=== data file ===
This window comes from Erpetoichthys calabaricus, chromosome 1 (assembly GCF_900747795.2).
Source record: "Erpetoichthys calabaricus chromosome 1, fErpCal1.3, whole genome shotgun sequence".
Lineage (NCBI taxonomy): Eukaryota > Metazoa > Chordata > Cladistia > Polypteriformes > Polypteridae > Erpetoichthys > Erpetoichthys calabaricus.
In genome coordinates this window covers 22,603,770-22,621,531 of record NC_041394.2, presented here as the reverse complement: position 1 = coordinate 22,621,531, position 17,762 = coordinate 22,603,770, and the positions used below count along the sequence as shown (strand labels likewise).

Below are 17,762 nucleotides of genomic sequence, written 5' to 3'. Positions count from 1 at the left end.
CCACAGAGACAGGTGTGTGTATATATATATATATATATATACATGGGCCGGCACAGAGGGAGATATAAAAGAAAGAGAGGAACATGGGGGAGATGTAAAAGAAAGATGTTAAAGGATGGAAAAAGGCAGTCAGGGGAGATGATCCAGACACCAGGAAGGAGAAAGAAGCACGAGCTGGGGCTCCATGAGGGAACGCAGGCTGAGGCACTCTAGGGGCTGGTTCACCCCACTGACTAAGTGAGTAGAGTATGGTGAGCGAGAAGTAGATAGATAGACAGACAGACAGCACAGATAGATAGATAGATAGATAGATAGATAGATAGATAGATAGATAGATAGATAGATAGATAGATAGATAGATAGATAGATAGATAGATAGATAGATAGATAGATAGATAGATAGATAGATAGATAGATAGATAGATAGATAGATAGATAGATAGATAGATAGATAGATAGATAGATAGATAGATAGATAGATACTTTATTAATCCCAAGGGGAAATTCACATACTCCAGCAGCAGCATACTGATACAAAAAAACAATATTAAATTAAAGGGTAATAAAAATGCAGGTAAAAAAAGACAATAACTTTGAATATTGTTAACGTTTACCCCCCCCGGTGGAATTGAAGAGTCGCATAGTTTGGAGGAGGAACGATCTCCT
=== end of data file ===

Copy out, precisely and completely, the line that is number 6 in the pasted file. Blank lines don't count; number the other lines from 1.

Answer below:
CCACAGAGACAGGTGTGTGTATATATATATATATATATATACATGGGCCGGCACAGAGGGAGATATAAAAGAAAGAGAGGAACATGGGGGAGATGTAAAAGAAAGATGTTAAAGGATGGAAAAAGGCAGTCAGGGGAGATGATCCAGACACCAGGAAGGAGAAAGAAGCACGAGCTGGGGCTCCATGAGGGAACGCAGGCTGAGGCACTCTAGGGGCTGGTTCACCCCACTGACTAAGTGAGTAGAGTATGGTGAGCGAGAAGTAGATAGATAGACAGACAGACAGCACAGATAGATAGATAGATAGATAGATAGATAGATAGATAGATAGATAGATAGATAGATAGATAGATAGATAGATAGATAGATAGATAGATAGATAGATAGATAGATAGATAGATAGATAGATAGATAGATAGATAGATAGATAGATAGATAGATAGATAGATAGATAGATAGATAGATAGATAGATAGATAGATACTTTATTAATCCCAAGGGGAAATTCACATACTCCAGCAGCAGCATACTGATACAAAAAAACAATATTAAATTAAAGGGTAATAAAAATGCAGGTAAAAAAAGACAATAACTTTGAATATTGTTAACGTTTACCCCCCCCGGTGGAATTGAAGAGTCGCATAGTTTGGAGGAGGAACGATCTCCT